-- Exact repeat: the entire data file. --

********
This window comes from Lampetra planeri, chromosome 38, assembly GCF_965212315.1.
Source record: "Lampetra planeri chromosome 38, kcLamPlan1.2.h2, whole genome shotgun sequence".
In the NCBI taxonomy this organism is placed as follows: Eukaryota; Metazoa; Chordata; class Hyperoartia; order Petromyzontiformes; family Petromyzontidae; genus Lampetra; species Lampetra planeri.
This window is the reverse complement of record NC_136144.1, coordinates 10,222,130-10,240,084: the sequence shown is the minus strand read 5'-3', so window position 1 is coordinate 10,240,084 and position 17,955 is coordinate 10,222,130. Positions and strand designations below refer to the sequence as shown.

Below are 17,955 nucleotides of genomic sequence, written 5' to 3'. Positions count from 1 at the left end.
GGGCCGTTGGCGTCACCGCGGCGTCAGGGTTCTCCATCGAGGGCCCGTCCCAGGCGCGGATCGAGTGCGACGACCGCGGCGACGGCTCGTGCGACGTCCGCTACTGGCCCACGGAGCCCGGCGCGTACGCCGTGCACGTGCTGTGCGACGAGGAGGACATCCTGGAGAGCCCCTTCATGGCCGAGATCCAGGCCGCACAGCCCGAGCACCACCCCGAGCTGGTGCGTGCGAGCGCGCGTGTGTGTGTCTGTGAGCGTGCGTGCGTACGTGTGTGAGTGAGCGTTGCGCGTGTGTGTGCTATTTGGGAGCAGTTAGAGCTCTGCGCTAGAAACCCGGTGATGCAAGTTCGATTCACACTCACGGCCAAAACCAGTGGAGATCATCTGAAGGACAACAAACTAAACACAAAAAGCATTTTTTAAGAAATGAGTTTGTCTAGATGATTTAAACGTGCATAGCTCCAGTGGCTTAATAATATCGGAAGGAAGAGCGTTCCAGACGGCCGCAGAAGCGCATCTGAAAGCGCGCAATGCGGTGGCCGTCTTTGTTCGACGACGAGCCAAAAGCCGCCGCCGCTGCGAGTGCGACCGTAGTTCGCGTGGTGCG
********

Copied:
This window comes from Lampetra planeri, chromosome 38, assembly GCF_965212315.1.
Source record: "Lampetra planeri chromosome 38, kcLamPlan1.2.h2, whole genome shotgun sequence".
In the NCBI taxonomy this organism is placed as follows: Eukaryota; Metazoa; Chordata; class Hyperoartia; order Petromyzontiformes; family Petromyzontidae; genus Lampetra; species Lampetra planeri.
This window is the reverse complement of record NC_136144.1, coordinates 10,222,130-10,240,084: the sequence shown is the minus strand read 5'-3', so window position 1 is coordinate 10,240,084 and position 17,955 is coordinate 10,222,130. Positions and strand designations below refer to the sequence as shown.

Below are 17,955 nucleotides of genomic sequence, written 5' to 3'. Positions count from 1 at the left end.
GGGCCGTTGGCGTCACCGCGGCGTCAGGGTTCTCCATCGAGGGCCCGTCCCAGGCGCGGATCGAGTGCGACGACCGCGGCGACGGCTCGTGCGACGTCCGCTACTGGCCCACGGAGCCCGGCGCGTACGCCGTGCACGTGCTGTGCGACGAGGAGGACATCCTGGAGAGCCCCTTCATGGCCGAGATCCAGGCCGCACAGCCCGAGCACCACCCCGAGCTGGTGCGTGCGAGCGCGCGTGTGTGTGTCTGTGAGCGTGCGTGCGTACGTGTGTGAGTGAGCGTTGCGCGTGTGTGTGCTATTTGGGAGCAGTTAGAGCTCTGCGCTAGAAACCCGGTGATGCAAGTTCGATTCACACTCACGGCCAAAACCAGTGGAGATCATCTGAAGGACAACAAACTAAACACAAAAAGCATTTTTTAAGAAATGAGTTTGTCTAGATGATTTAAACGTGCATAGCTCCAGTGGCTTAATAATATCGGAAGGAAGAGCGTTCCAGACGGCCGCAGAAGCGCATCTGAAAGCGCGCAATGCGGTGGCCGTCTTTGTTCGACGACGAGCCAAAAGCCGCCGCCGCTGCGAGTGCGACCGTAGTTCGCGTGGTGCG